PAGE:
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Pluto System- NH Scientific Results
post Yesterday, 10:56 AM
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WOW ! It's seems that it is a HUGE issue filled with 26 Pluto-Charon (& small satellites) articles ! smile.gif

Here is its summary :
Attached File  Icarus___Vol_287__Pgs_1_334___1_May_2017____ScienceDirect.pdf ( 334.81K ) Number of downloads: 89

But, at a cost of USD 35.95 per article, it makes a global budget of USD 934.00 I really can't afford mad.gif
At least, there is one interesting article offered for free : its about the tectonics of Charon. See link here below :

Enjoy smile.gif
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post Yesterday, 09:26 PM
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Forgive my ignorance on the subject but, who profits from the asking price to view these papers?

I was under the impression that as NASA is a taxpayer funded agency then all of its scientific/technological discoveries/advancements, also belonged to the taxpayer.

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Phil Stooke
post Yesterday, 10:59 PM
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Yes, but journals are published by companies or scientific groups (e.g Elsevier, American Association for the Advancement of Science etc.), who have to pay the bills and/or make a profit. There is increasing pressure to publish in open-access journals now.

Also - NASA's data may be free but the scientists who use it for research are not necessarily NASA employees. When they are NASA or other US Government employees, that work is usually openly available.


... because the Solar System ain't gonna map itself.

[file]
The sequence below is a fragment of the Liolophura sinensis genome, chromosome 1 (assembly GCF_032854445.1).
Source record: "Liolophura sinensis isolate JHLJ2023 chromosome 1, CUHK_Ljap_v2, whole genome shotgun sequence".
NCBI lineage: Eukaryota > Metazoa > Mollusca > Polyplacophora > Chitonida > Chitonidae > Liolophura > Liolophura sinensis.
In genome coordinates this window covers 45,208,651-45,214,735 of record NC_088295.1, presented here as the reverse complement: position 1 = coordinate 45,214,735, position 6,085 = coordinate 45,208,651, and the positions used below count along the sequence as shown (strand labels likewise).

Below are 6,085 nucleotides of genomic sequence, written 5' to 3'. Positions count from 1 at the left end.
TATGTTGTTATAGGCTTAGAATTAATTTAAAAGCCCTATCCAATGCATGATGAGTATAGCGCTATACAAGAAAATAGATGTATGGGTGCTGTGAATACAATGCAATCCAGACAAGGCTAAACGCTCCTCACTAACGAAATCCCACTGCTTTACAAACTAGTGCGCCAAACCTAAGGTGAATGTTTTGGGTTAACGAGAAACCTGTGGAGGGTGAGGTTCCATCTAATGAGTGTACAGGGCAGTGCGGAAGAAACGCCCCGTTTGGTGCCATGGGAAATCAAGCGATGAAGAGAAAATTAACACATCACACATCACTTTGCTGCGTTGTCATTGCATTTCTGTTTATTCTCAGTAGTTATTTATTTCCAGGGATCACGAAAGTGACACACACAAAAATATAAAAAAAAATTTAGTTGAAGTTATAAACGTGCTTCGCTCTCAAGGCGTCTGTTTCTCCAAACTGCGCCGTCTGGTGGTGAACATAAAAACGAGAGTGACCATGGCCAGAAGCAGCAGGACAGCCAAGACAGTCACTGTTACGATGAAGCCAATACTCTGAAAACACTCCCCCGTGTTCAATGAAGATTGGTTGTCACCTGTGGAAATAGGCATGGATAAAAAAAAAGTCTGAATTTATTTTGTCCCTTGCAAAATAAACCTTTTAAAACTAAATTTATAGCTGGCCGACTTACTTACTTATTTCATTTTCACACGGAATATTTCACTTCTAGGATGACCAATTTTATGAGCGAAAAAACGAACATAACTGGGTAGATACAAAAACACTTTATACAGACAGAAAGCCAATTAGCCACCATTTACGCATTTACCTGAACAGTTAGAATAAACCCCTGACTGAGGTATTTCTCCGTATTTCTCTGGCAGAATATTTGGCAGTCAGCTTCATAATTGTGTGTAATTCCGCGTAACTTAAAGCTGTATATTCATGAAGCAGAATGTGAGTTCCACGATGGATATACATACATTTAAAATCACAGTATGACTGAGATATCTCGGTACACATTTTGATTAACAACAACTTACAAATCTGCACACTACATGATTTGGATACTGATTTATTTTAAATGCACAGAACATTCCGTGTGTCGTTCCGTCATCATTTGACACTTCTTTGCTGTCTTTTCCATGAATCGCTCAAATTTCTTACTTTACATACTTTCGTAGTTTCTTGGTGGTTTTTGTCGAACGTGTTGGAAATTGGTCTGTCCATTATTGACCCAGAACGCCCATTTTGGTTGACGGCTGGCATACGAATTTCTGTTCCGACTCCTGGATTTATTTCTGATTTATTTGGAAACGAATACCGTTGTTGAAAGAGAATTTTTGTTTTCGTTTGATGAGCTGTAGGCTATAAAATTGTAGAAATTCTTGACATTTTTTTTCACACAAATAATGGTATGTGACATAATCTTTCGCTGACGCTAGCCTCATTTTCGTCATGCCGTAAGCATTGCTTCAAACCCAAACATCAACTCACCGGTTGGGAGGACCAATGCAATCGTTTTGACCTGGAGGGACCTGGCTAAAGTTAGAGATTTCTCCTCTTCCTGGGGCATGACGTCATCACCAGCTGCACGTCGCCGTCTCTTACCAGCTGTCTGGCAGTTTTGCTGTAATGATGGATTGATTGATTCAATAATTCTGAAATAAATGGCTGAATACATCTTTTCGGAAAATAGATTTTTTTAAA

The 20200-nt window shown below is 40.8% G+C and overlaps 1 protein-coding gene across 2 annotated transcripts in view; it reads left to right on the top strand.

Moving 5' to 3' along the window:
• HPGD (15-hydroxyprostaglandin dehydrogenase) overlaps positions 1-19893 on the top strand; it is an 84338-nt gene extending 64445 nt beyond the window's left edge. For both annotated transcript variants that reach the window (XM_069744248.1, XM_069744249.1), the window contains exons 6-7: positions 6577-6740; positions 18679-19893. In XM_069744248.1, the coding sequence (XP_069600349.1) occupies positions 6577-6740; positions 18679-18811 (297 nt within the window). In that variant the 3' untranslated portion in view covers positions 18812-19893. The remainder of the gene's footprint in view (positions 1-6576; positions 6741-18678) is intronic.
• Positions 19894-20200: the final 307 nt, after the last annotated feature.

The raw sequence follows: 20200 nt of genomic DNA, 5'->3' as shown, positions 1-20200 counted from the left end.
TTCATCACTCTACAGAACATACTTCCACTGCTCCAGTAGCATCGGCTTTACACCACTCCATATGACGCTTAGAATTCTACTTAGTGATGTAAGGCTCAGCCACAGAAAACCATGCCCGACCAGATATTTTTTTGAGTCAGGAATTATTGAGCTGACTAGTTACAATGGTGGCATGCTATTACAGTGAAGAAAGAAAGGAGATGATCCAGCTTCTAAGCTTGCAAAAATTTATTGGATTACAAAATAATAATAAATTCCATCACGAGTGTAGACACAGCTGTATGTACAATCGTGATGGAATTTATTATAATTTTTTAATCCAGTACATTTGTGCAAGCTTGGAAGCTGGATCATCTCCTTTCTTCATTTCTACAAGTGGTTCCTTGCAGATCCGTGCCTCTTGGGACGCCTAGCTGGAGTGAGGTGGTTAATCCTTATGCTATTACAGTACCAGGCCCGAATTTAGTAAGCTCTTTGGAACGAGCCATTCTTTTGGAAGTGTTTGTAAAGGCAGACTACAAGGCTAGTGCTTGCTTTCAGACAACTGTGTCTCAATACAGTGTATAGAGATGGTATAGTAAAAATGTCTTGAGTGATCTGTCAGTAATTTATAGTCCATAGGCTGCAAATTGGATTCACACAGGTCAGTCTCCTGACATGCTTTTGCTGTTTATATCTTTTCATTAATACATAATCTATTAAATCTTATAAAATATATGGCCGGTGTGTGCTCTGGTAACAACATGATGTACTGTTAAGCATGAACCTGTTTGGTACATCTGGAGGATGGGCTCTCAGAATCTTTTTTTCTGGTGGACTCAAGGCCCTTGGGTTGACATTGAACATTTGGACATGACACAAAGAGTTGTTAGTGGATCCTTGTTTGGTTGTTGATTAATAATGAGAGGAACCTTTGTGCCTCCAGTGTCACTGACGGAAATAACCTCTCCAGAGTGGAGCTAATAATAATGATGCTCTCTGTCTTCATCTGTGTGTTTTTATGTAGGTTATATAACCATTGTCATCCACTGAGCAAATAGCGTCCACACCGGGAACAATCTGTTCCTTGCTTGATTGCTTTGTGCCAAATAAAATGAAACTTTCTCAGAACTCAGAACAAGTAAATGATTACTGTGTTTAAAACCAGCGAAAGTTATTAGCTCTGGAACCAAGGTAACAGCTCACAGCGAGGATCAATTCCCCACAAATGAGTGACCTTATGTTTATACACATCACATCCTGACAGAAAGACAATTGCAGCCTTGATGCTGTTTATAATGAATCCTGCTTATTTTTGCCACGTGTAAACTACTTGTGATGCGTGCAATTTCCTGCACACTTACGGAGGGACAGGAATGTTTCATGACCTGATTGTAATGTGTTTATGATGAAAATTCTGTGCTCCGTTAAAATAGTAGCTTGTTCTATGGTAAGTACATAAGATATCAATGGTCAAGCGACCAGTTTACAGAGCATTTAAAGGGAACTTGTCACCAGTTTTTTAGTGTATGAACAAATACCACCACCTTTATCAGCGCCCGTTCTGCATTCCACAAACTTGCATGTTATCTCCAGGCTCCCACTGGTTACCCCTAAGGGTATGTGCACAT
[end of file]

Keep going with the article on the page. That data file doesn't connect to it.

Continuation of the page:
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post Yesterday, 11:16 PM
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If you happen to be within visiting distance of a university library, you should be able to do it the old way: view or copy/scan the articles there.
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Tom Tamlyn
post Today, 12:32 AM
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It's sometimes possible to obtain a preprint of an article in an expensive publication. I just tried a search on arxiv.org (a preprint server) with "pluto" in the title field and was rewarded with preprints of some (not all) of the articles from the recent special Pluto issue of Icarus. For example, Umurhana, et al., "Modeling glacial flow on and onto Pluto’s Sputnik Planitia."

The Icarus authors' guidelines states:
You can always post your preprint on a preprint server. Additionally, for ArXiv and RePEC you can also immediately update this version with your accepted manuscript.

Although I've never tried it, I've read that a polite email to the author of a published paper requesting posting of a preprint will frequently be successful. In the case of multi-author articles, I don't know whether such requests can be directed to any of the authors or if it's etiquette to restrict them to the first listed author. Like any customary courtesy, it would probably break down if overused.
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